TIMBUKTU, MALI — Two United Nations (UN) peacekeepers from Burkina Faso were killed Saturday and nine others were wounded when a suicide bomber attacked a UN patrol base in northern Mali, officials said on Sunday, days after three peacekeepers were wounded in two separate attacks.
The latest attack happened at around 11:30 a.m. local time on Saturday when a suicide bomber drove his explosives-laden pick-up truck into a UN patrol base in Ber, a village about 50 kilometers (31 miles) east of Timbuktu on the southern edge of the Sahara Desert. It was not immediately clear who was behind the attack.
The UN Multidimensional Integrated Stabilization Mission in Mali (MINUSMA) said two of its peacekeepers from Burkina Faso were killed in the explosion, while nine other peacekeepers were wounded, including one who was seriously injured. The nationalities of those wounded was not immediately known.
David Gressly, the UN's Deputy Special Representative for Mali, strongly condemned Saturday's deadly attack. "This violence is senseless. MINUSMA is paying too high a price while its peacekeepers are in Mali to ensure a return to peace and stability. These attacks reinforce our determination to continue our mission with the Malian people," he said.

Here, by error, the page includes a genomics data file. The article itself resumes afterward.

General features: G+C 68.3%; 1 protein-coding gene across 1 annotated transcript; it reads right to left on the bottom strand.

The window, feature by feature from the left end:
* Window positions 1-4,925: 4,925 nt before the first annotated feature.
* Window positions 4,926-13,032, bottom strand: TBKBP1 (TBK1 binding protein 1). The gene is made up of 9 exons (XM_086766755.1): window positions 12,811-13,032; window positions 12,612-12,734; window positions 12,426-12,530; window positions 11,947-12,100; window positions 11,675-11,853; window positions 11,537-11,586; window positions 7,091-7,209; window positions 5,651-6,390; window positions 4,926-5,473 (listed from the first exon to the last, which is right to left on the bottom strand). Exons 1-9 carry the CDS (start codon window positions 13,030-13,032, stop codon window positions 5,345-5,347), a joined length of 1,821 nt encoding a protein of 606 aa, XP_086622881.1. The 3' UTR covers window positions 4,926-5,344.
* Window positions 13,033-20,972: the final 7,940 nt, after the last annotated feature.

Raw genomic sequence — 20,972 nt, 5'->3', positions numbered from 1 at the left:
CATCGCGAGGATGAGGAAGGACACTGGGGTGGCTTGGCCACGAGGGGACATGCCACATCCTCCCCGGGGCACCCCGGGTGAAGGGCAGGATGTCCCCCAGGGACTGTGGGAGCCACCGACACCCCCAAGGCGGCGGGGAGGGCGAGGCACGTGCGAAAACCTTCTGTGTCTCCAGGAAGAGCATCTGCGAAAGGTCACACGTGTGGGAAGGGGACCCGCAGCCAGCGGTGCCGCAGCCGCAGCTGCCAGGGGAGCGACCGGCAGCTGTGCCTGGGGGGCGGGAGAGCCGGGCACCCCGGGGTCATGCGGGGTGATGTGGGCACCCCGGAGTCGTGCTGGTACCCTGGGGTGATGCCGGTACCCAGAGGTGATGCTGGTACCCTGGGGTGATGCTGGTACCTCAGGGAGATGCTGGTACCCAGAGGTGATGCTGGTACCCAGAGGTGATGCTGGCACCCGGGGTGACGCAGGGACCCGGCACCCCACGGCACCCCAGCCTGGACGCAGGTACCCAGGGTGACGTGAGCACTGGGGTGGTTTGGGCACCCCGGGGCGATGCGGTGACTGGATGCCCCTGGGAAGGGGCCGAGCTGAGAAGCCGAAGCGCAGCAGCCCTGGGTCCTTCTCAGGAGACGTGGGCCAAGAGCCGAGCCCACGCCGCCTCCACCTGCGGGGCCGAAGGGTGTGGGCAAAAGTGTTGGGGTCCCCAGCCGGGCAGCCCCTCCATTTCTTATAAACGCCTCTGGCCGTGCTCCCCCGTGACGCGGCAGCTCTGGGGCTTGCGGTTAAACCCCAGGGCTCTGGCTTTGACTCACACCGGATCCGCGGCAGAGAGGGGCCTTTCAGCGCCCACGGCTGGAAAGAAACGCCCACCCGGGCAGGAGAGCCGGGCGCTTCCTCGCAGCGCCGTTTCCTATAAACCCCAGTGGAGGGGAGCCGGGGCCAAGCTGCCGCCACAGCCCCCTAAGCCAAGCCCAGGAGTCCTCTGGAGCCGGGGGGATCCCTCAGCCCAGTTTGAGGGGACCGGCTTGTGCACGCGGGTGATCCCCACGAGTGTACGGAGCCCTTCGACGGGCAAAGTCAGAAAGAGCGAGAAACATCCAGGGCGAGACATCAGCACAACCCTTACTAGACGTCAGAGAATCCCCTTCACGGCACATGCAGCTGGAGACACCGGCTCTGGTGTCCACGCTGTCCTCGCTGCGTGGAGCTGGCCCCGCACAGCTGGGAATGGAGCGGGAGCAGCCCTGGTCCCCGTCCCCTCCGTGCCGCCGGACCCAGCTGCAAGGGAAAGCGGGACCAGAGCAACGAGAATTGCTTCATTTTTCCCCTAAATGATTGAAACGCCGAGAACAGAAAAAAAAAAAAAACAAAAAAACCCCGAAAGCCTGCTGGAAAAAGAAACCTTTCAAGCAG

UN Secretary-General Ban Ki-moon also condemned the attack, with his spokesman Stéphane Dujarric saying that Ban was "deeply saddened" by the deaths. "Such attacks will not deter the United Nations from its efforts to support the Malian people in their search for peace in their country," Dujarric remarked.
The suicide bombing came just days after three other peacekeepers were injured in two separate attacks. On Thursday, two peacekeepers were seriously injured when their UN vehicle drove over a mine near Aguelhok in northeastern Mali. The following day, another MINUSMA peacekeeper was injured when his vehicle was damaged by a mine.
Fighting in northern Mali began in January 2012 with al-Qaeda-linked fighters battling to gain independence and autonomy in the region. President Amadou Toumani Toure was ousted in a coup d'etat in March 2012 for failing to handle the crisis, and by April 2012, much of the region was under the control of rebel forces.
Responding to requests from the Malian government, French and African forces were deployed in an effort to prevent rebels from advancing south and reaching the country's capital. The forces succeeded, capturing key cities and towns from militants before handing over security responsibilities to MINUSMA in July 2013. The mission of MINUSMA is to help Malian authorities implement a transitional roadmap towards the full restoration of constitutional order, democratic governance and national unity.